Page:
Reinhardt Family History

Memories of Eggs and Chickens

Stories from Neil Reinhardt

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of Eggs & Chickens


When friends of my folks came to visit they always brought a little bag of horehound candy for us kids. It was a hard rock candy flavored with Horehound, a member of the mint family. The juice is extracted from the plant and used in cough medicine and cough drips. It has a taste all its own. Why it was ever used to flavor candy I do not know.

When I was a kid and went to the grocery store with my folks, the first thing the grocer did was give each one a stick of candy. Of course he was well repaid for it by a large grocery order. Later on when we kids had a few pennies, it was hard for us to decide what candy to get. One would point and say "I like that", another would pick a different one, or "No, no, that's too small". Girls would like the red ones because they made their lips red. Some chose an all day sucker. (They never really lasted all day.)

I always had a sweet tooth. My older sister just had to say "Crack me some hickory nuts and I'll make a cake or some candy". It was a job I did in a hurry.

From 1927 until 1936 I drove a milk truck, gathering milk from the farms and hauling it to Galloway-West where it was powdered or condensed. The job took a lot of energy, getting up at 5 o'clock, milking cows and doing chores before breakfast, then driving the truck and loading the milk from farmers. After pulling 100-125 pound milk cans from the cooling tanks, by noon I had become quite hungry. Having to get another load of milk and knowing I wouldn't get home for dinner until 1 o'clock or later, I'd stop at the store for a snack, bananas or a candy bar. There were no McDonalds at that time.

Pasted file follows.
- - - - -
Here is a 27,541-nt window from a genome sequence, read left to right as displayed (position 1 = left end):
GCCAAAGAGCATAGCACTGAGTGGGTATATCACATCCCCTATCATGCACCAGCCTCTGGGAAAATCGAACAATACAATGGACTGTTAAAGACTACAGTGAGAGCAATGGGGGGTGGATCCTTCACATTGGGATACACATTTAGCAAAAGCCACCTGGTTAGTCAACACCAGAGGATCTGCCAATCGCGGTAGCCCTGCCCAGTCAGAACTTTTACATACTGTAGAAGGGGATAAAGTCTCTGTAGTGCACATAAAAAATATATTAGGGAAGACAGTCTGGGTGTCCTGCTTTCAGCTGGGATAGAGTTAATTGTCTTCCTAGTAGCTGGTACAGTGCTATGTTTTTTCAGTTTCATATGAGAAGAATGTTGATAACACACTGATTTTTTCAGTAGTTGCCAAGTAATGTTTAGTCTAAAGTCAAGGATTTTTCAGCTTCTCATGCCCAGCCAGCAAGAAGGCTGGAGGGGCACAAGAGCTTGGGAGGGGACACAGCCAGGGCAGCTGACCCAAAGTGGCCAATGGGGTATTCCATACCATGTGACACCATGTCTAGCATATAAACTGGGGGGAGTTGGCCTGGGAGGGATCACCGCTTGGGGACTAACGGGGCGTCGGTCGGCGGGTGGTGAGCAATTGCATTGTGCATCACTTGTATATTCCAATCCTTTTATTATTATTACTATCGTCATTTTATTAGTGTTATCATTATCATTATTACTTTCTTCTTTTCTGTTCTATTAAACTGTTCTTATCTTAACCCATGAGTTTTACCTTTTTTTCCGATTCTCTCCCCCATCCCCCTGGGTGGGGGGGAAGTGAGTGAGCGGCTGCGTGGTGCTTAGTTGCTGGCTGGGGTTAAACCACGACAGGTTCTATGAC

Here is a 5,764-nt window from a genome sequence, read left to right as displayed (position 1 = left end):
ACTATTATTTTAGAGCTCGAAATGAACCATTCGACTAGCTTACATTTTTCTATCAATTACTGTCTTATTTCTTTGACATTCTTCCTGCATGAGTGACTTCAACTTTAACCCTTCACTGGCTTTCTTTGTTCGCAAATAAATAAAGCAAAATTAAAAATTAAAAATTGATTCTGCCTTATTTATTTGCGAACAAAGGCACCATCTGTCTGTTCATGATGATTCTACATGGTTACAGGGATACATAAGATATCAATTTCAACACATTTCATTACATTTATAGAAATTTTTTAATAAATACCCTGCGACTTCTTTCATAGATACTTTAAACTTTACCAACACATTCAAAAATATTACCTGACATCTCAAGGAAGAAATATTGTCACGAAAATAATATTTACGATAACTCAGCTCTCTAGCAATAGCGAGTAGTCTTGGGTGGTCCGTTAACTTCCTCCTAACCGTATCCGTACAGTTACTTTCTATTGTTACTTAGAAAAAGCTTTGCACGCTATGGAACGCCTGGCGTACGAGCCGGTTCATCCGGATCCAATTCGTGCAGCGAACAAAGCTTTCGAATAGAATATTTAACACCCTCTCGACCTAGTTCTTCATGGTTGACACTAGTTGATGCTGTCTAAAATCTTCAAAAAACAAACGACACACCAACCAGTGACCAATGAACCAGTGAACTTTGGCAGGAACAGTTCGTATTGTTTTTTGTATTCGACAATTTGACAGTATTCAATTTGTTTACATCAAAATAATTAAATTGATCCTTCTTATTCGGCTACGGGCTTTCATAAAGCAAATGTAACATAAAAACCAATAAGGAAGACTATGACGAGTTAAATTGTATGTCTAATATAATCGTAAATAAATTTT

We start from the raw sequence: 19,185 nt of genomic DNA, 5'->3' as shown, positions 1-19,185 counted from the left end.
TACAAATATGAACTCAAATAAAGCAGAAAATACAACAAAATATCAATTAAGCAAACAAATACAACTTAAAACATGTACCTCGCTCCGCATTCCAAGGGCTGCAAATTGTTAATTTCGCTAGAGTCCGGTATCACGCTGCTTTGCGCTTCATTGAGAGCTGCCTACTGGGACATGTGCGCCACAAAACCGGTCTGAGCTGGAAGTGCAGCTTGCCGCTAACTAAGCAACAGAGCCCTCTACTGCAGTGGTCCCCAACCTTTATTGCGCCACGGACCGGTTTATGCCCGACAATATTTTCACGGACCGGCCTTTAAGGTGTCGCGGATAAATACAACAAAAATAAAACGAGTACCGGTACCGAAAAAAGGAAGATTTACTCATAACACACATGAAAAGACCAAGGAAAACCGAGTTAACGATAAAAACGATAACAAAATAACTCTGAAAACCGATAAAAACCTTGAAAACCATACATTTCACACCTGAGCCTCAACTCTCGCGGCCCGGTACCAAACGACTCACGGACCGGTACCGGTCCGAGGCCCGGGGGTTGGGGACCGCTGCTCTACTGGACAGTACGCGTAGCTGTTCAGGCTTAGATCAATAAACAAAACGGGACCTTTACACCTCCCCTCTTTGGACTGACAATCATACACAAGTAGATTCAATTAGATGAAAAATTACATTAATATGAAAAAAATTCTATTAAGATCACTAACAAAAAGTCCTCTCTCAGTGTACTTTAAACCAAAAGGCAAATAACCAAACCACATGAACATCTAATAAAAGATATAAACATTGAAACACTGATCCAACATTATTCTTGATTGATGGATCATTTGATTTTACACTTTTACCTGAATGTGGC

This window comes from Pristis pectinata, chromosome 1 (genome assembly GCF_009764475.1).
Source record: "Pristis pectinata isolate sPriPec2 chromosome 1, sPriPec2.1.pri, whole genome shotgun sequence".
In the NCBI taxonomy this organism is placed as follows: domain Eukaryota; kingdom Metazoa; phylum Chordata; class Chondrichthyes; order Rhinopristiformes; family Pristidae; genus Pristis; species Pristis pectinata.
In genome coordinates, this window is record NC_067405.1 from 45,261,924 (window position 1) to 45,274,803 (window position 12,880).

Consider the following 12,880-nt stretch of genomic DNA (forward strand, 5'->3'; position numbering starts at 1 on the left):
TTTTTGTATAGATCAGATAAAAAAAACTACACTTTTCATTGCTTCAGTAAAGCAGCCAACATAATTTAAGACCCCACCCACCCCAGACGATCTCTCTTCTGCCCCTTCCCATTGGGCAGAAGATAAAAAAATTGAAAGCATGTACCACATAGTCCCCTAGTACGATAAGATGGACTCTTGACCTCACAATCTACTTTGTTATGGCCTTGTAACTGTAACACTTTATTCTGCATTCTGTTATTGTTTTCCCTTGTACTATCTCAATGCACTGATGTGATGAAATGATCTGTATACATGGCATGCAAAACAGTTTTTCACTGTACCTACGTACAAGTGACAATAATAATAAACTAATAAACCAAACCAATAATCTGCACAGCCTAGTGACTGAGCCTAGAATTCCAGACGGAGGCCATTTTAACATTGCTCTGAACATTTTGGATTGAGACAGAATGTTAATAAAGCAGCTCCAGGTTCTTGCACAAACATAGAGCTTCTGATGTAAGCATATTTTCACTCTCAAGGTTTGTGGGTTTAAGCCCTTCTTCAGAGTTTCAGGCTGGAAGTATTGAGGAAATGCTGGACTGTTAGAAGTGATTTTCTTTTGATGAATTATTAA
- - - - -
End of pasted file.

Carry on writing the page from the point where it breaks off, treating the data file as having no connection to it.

Now, during the Depression, candy bars were much larger than they are today, and most were only 5 cents. I especially like one made of peanuts and milk chocolate - Mr. Goodbar. The large one cost a few cents more and it was more than I could eat at one time, so I put the rest in the glove compartment for another day. It seemed, however, that when I was the most hungry the candy bar was gone, and I knew mice would not get at it. Having two younger brothers I had my suspicions. I sprinkled a little red pepper on the candy bar, then wrapping it carefully, put it back in the glove compartment. Someone did not like red pepper, so my candy bars were always safe after that.

About that time, to continue with sweet things, I met a girl at the Rainbow Gardens at a dance. We had several dates, and I found out that she worked at the Bonita Candy factory in the chocolate room. She helped make the Leaping Lena candy bar. Several cherries were put on a marshmallow mold, then it was put on a belt that ran through a machine. When it came out the other side it was coated with chocolate. Presto! A Leaping Lena! Chocolate cremes were coated the same way and put into one, two, and five pound boxes.

I thought if she had access to that much candy, that was the gal for me. One day I was in town on a rainy day and the darn car just happened to go down the street at the time she was walking home from work in the rain. I pulled up beside her and opened the door. After working with hot chocolate all day, she brought in the delicious aroma of chocolate with her. Now, after 56 years of wedded bliss, I still have my valentine...she brought me candy then, I bring her candy now.